Water forms the fundamental basis of all human activity in the high mountain deserts of the state. New Mexico has six moderately dependable rivers. The largest rivers are shared with other states and Mexico. Major decisions made by New Mexicans concerning their water have to consider the claims of competing rivals both in and out of state.

With dwindling water supplies both in the San Juan and Rio Grande river basins from drought, climate change and over allocation, the main avenue Native Americans have had to make their voices heard on issues involving this life-giving resource is costly, lengthy litigation. When it comes to water, they face a mountain of red tape. Contamination and allocation issues, lack of physical access, broken promises from the US government, scarcity due to climate change and outside development on ancestral and archaeological sites simply pile on the obstacles.

Federal, state and local agencies have been the dominant force in water planning for New Mexico since statehood. Water is being divided out to municipalities, industry and private users and often leaving Tribal and Pueblo Nations empty handed. Over-allocation of the Rio Grande is so extensive that water is imported from neighboring basins just to keep the river flowing. Developments like Santolina, planned to be the size of Santa Fe upon completion, are in line ahead of Native Americans, holding their huge water buckets.

“It’s a system that we developed where we didn’t account for the needs of our Native American people who have lived here since time immemorial,” said Grace Haggerty, program supervisor for the Interstate Stream Commission, commenting on the water planning system at the New Mexico Water Data meeting in July 2021.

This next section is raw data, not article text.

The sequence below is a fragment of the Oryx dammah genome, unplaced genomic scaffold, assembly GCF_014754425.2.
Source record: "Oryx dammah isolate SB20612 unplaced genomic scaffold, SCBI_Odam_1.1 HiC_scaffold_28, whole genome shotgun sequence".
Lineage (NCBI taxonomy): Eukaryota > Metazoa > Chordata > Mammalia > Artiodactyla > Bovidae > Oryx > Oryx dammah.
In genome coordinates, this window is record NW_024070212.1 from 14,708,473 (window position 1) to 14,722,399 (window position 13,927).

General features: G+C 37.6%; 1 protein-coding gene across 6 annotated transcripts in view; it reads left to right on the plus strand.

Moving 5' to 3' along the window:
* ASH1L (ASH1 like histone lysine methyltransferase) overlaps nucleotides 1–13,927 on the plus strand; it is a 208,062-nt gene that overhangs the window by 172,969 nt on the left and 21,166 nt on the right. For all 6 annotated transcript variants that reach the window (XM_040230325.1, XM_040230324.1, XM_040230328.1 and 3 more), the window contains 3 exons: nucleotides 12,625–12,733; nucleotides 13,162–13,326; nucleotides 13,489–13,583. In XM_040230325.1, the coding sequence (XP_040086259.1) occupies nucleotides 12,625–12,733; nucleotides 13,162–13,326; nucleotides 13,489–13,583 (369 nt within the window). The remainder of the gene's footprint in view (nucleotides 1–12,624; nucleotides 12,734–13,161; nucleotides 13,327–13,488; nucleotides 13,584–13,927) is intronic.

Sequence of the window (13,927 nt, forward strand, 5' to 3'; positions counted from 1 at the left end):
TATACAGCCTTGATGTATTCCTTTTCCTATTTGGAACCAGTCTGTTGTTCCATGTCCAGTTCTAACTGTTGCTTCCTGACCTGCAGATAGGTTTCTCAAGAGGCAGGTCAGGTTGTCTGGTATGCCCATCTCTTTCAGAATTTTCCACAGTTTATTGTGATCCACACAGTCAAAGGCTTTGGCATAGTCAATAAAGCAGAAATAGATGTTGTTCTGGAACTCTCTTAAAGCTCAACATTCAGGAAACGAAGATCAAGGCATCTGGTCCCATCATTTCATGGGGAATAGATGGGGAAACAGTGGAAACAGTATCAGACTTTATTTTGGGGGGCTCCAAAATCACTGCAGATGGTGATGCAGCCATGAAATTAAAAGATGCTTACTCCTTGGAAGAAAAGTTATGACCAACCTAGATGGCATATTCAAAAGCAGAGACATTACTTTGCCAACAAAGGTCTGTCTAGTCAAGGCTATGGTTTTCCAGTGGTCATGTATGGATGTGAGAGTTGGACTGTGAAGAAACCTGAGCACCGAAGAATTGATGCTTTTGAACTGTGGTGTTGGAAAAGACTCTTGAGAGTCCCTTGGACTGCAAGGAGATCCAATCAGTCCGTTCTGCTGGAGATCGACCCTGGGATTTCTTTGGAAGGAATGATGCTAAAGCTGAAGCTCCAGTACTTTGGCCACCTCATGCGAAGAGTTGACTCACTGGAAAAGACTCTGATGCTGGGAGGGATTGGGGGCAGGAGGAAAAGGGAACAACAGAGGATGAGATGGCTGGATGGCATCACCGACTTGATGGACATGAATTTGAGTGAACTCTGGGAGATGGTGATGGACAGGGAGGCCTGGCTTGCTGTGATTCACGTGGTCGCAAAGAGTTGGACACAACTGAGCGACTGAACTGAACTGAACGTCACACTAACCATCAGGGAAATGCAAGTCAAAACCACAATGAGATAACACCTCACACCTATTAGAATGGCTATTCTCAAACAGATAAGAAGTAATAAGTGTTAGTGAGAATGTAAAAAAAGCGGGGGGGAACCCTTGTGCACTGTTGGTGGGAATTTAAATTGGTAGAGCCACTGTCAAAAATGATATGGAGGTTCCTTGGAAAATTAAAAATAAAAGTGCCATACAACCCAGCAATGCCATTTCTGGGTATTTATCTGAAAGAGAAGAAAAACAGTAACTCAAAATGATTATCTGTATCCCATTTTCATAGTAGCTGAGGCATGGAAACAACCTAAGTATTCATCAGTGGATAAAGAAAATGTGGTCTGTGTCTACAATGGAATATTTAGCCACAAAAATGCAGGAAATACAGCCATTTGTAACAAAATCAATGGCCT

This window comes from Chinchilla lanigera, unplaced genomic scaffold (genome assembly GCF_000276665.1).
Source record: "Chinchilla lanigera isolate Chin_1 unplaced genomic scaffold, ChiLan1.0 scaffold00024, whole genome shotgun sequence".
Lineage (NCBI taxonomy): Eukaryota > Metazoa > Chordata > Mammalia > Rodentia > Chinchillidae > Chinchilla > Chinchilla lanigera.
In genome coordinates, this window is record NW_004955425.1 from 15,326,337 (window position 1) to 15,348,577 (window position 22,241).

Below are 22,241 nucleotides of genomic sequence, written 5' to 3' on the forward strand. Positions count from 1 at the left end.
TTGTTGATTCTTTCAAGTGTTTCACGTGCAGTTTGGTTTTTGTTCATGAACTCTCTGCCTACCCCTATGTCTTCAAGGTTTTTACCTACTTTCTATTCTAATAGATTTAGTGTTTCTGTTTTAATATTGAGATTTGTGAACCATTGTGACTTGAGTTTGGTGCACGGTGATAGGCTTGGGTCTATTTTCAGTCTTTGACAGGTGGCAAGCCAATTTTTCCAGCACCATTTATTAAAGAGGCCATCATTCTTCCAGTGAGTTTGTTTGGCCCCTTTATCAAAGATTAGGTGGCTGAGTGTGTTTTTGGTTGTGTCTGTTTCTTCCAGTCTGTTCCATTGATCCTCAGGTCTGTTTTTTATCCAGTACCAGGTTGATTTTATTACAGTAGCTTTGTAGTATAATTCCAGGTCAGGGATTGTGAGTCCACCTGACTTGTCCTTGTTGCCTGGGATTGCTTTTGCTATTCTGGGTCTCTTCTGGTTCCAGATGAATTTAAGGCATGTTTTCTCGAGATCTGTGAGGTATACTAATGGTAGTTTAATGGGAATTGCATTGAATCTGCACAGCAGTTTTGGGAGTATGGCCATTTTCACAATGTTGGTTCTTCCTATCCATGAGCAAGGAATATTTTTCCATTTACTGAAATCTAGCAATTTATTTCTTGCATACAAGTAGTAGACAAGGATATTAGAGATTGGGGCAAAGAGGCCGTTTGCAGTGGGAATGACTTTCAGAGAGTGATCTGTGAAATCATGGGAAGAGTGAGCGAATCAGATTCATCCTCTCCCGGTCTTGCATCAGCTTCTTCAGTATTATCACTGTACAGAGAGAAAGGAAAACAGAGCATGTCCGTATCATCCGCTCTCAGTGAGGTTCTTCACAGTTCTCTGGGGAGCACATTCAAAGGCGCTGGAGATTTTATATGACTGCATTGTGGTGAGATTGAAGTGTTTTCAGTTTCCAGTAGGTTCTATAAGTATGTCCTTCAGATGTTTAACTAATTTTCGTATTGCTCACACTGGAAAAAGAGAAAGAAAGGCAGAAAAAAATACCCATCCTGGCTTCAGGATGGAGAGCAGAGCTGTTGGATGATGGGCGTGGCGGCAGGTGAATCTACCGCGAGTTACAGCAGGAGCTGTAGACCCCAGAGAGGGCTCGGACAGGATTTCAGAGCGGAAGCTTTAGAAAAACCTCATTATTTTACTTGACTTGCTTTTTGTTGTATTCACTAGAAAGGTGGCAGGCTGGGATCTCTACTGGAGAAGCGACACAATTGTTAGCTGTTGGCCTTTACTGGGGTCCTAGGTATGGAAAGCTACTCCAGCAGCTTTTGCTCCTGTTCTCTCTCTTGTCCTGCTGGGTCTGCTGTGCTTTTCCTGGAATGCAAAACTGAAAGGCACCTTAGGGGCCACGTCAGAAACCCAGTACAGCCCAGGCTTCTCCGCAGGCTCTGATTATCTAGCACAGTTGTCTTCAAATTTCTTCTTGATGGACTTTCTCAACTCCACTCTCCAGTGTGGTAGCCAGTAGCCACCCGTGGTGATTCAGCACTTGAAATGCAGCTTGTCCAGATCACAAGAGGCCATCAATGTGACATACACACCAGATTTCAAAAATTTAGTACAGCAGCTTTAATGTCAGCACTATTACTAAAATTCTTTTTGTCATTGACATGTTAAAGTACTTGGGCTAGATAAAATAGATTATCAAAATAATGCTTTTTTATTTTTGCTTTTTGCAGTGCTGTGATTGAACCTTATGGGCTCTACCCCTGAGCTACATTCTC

There are 23 Indian tribes located in New Mexico – nineteen Pueblos, three Apache tribes (Fort Sill Apache Tribe in Akela Flats, the Jicarilla Apache Nation and the Mescalero Apache Tribe) and the Navajo Nation. Water is sacred to Tribal and Pueblo Nations and is vital to their cultural practices, health, agriculture and economic development, just as it is to Hispanics and Anglos. Native foods, water, medicines, language and ceremonies, as well as their traditional techniques of farming, hunting and fishing, are jeopardized by population migration, contaminants and business and land development.

Rio Grande River in Albuquerque Credit: Michelle Dillon/Stone Crow Photography

Uniquely New Mexican Ongoing Water Clashes